I know I'm pretty much entirely echoing what others have said but I find the "training" issue the hardest to understand. Arlene's point makes perfect sense to me - you learn by doing and you generally do more in places other than firms, especially early on. However, like Abiola said, it seems like many lawyers in the public sector strongly recommend spending a couple of years in firms for the training aspect. Abiola offered the higher amount of training resources in firms as an explanation, but it still seems to me that if 90%+ of what a young firm lawyer does is doc review then how are those training resources actually being applied? I feel like the best way to figure this out would be to talk to more public sector lawyers and dig deeper into why many of them suggest starting out in firms, but perhaps someone here might be able to offer some further explanation? Thanks and sorry if I'm being repetitive...

-- JosephItkis - 18 Apr 2012

Those of us in Bobbit's Legal Methods section listened to one of his guest speakers (my law school memory is failing me so I forget her name and I do not remember exactly what she did--but she was kind of a big shot) explain to us how, regardless of what we wanted to end up doing, we should take the first few years out of law school to work in a big firm. She recommended this path for two reasons: the money which would help pay back loans, and the training/exposure opportunity. She specifically mentioned that when she left the private sector, she was better prepared than the lawyers she began to work with in the public sector whom had not spent time at a firm. This sounded great to me! A firm would only "open more doors!" After spending the first semester being immersed in an environment where everyone is bred to feel this way I really did not have any reservations about EIP. That blind sense of optimism is now gone and I will certainly be more cautious about my decision. At this point I cannot help but feel (probably out of fear) that trying to get a summer job through EIP is, after all, just a job since we would not have a license yet. How bad could it be to experience what it is like and, worst case, lose just a summer learning this is not what you want after graduation? I too am a neophyte and I really do not know what to expect out of a summer associate position.

-- MatthewVillar - 18 Apr 2012

I appreciate the discussion in here and elsewhere about the possibility that fear of closed doors motivates the refusal to rule out careers that might not be interesting, valuable, or even deserving of our efforts. That fear has certainly contributed to my various attempts at rationalizing my behavior since coming to law school. For me personally, however, fear seems to be an incomplete explanation for my continued reluctance to eliminate the large law firm option. I have always been a bit of an adrenaline junky. I more frequently court danger than safety and feel empowered by my desire and ability to engage in activities that would likely overwhelm or frighten others. Aside from my continued refusal to take part in any theatrical production (my heart is racing even thinking about it), fear has not been strong enough an emotion to prevent me from attempting my goals. In trying to reconcile the fact that am excited by the thought of jumping out of an airplane with the fact that I am repelled by the prospect of starting my own law firm, I've begun to realize that shame is a much more controlling emotion in my life than fear. (Admittedly the comparison might not be a completely fair one to make in analyzing the power of fear - skydiving requires only a single burst of courage while the success of striking out on my own will depend on a much more sustained effort - but I think it is useful to a degree to acknowledge the disparity in my approach to various fear-inducing activities). I am more willing to engage in high-risk, adrenaline-inducing activities than to stray from a clearly defined career path because the shame generated by failing the former is non-existent while, for me, the shame resulting from failing the latter is intense. I am inclined to say that this is a familiar emotion for those with grades-focused parents. It is more than a fear of parental disappointment - I am no longer afraid of letting my parents down. I think that, because I grew up in a success-obsessed environment, I learned to associate failure with shame. Perhaps many of you have severed this connection. It is something I am still struggling with.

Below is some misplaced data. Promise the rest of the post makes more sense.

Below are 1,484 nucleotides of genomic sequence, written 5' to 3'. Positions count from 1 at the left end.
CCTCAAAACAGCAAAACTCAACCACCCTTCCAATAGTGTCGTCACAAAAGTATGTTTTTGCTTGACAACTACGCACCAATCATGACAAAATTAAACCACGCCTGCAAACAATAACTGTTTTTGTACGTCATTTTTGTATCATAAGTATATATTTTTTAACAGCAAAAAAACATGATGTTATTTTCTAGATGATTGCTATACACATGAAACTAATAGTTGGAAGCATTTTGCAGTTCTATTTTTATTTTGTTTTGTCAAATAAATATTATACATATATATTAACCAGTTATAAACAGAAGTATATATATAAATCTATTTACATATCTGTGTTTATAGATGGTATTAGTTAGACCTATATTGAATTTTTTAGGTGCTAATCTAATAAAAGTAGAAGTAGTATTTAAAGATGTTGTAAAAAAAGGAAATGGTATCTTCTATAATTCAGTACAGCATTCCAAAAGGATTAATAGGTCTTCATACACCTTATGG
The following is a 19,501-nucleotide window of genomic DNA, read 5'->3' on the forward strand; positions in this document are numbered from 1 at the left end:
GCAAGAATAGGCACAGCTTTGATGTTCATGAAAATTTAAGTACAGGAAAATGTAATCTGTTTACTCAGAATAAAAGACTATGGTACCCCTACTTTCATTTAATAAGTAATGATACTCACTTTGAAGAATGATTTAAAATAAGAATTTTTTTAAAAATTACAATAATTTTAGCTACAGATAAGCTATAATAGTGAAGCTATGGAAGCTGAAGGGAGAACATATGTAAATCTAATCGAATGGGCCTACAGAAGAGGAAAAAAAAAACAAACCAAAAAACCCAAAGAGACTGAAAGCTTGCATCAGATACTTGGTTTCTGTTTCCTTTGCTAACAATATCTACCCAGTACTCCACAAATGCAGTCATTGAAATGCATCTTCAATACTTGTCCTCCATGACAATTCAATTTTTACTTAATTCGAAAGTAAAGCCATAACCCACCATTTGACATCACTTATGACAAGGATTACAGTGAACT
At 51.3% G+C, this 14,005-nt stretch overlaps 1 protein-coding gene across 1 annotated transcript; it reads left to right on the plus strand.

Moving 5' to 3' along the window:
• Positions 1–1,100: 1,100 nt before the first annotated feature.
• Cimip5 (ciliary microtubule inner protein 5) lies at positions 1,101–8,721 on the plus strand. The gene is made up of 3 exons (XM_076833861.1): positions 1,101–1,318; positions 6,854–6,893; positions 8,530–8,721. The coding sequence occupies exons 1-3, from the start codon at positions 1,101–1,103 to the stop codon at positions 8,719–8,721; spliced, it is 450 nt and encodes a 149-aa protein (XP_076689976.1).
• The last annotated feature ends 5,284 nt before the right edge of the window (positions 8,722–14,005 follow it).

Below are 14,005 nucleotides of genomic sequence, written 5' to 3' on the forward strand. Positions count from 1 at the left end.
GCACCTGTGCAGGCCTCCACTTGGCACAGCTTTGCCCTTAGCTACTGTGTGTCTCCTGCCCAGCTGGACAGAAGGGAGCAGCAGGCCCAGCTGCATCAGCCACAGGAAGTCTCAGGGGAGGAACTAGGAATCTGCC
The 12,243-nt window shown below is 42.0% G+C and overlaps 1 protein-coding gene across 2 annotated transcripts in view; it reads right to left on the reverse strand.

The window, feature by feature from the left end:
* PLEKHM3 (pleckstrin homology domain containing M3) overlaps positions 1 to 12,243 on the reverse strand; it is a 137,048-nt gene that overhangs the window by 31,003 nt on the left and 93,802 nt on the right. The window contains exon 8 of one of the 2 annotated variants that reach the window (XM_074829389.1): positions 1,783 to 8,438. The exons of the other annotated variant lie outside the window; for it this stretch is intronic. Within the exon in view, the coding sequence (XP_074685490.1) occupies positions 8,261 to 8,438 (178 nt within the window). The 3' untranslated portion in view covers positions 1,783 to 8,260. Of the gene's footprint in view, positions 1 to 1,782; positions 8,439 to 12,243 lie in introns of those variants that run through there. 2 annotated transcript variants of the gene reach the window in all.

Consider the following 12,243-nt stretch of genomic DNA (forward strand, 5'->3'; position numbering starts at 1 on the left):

-- ElizabethSullivan - 18 Apr 2012

I think many of the issues raised by Agnes, Matthew and others about the disconnect between what training is perceived to provide and what it may end up being in actuality is closely tied to Lissette’s point about the importance of knowing what you want to get out of a firm job. I think training at the most basic, essential level is simply exposure and experience and that doesn’t necessarily require that you work at big law. Similar to Arlene, I gained a lot of experience and exposure to law as an industry and as a system as a paralegal. After college, I worked at a boutique public interest firm that specialized in employment discrimination class-actions. As a function of the modest size of the firm, I was responsible for putting together the first drafts of complaints, motions, discovery requests and responses. I had a caseload, spoke to clients regularly and went through bankers’ boxes of discovery material. So I think things like externships and coursework can provide the exposure and experience to inform and inspire people to discover the areas of law that they may be interested in. I think having these experiences or having some idea, as Lissette noted, is really key before jumping head first into that first job post-grad, despite the overwhelming majority of people in the administration, particularly careers services, who insist that you can figure it all out when you start your firm job.